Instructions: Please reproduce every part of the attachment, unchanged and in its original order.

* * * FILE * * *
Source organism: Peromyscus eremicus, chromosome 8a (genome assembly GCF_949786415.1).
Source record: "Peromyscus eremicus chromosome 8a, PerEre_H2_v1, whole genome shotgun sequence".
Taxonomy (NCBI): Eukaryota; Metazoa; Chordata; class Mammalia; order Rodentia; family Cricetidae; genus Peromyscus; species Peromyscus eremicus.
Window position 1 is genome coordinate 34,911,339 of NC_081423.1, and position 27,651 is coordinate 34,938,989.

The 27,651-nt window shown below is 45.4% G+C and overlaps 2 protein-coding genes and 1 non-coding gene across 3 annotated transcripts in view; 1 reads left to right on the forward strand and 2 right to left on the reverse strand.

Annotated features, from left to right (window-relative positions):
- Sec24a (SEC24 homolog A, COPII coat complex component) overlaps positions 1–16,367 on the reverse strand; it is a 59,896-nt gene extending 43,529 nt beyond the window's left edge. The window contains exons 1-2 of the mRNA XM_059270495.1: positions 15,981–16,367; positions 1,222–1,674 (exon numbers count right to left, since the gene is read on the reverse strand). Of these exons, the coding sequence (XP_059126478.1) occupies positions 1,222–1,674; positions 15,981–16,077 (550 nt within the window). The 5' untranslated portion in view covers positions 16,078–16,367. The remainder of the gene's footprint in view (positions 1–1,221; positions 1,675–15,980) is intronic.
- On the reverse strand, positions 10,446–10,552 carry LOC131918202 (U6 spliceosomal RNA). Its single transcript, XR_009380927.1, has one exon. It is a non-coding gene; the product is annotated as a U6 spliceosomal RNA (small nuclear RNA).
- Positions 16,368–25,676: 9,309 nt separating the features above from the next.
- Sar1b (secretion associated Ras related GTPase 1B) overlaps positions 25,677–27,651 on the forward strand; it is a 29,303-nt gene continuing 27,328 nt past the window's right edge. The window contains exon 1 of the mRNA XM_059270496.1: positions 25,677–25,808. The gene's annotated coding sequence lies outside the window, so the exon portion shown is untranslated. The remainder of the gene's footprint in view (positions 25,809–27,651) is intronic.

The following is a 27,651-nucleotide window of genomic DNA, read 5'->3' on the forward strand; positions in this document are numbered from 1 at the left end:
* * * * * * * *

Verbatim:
Source organism: Peromyscus eremicus, chromosome 8a (genome assembly GCF_949786415.1).
Source record: "Peromyscus eremicus chromosome 8a, PerEre_H2_v1, whole genome shotgun sequence".
Taxonomy (NCBI): Eukaryota; Metazoa; Chordata; class Mammalia; order Rodentia; family Cricetidae; genus Peromyscus; species Peromyscus eremicus.
Window position 1 is genome coordinate 34,911,339 of NC_081423.1, and position 27,651 is coordinate 34,938,989.

The 27,651-nt window shown below is 45.4% G+C and overlaps 2 protein-coding genes and 1 non-coding gene across 3 annotated transcripts in view; 1 reads left to right on the forward strand and 2 right to left on the reverse strand.

Annotated features, from left to right (window-relative positions):
- Sec24a (SEC24 homolog A, COPII coat complex component) overlaps positions 1–16,367 on the reverse strand; it is a 59,896-nt gene extending 43,529 nt beyond the window's left edge. The window contains exons 1-2 of the mRNA XM_059270495.1: positions 15,981–16,367; positions 1,222–1,674 (exon numbers count right to left, since the gene is read on the reverse strand). Of these exons, the coding sequence (XP_059126478.1) occupies positions 1,222–1,674; positions 15,981–16,077 (550 nt within the window). The 5' untranslated portion in view covers positions 16,078–16,367. The remainder of the gene's footprint in view (positions 1–1,221; positions 1,675–15,980) is intronic.
- On the reverse strand, positions 10,446–10,552 carry LOC131918202 (U6 spliceosomal RNA). Its single transcript, XR_009380927.1, has one exon. It is a non-coding gene; the product is annotated as a U6 spliceosomal RNA (small nuclear RNA).
- Positions 16,368–25,676: 9,309 nt separating the features above from the next.
- Sar1b (secretion associated Ras related GTPase 1B) overlaps positions 25,677–27,651 on the forward strand; it is a 29,303-nt gene continuing 27,328 nt past the window's right edge. The window contains exon 1 of the mRNA XM_059270496.1: positions 25,677–25,808. The gene's annotated coding sequence lies outside the window, so the exon portion shown is untranslated. The remainder of the gene's footprint in view (positions 25,809–27,651) is intronic.

The following is a 27,651-nucleotide window of genomic DNA, read 5'->3' on the forward strand; positions in this document are numbered from 1 at the left end: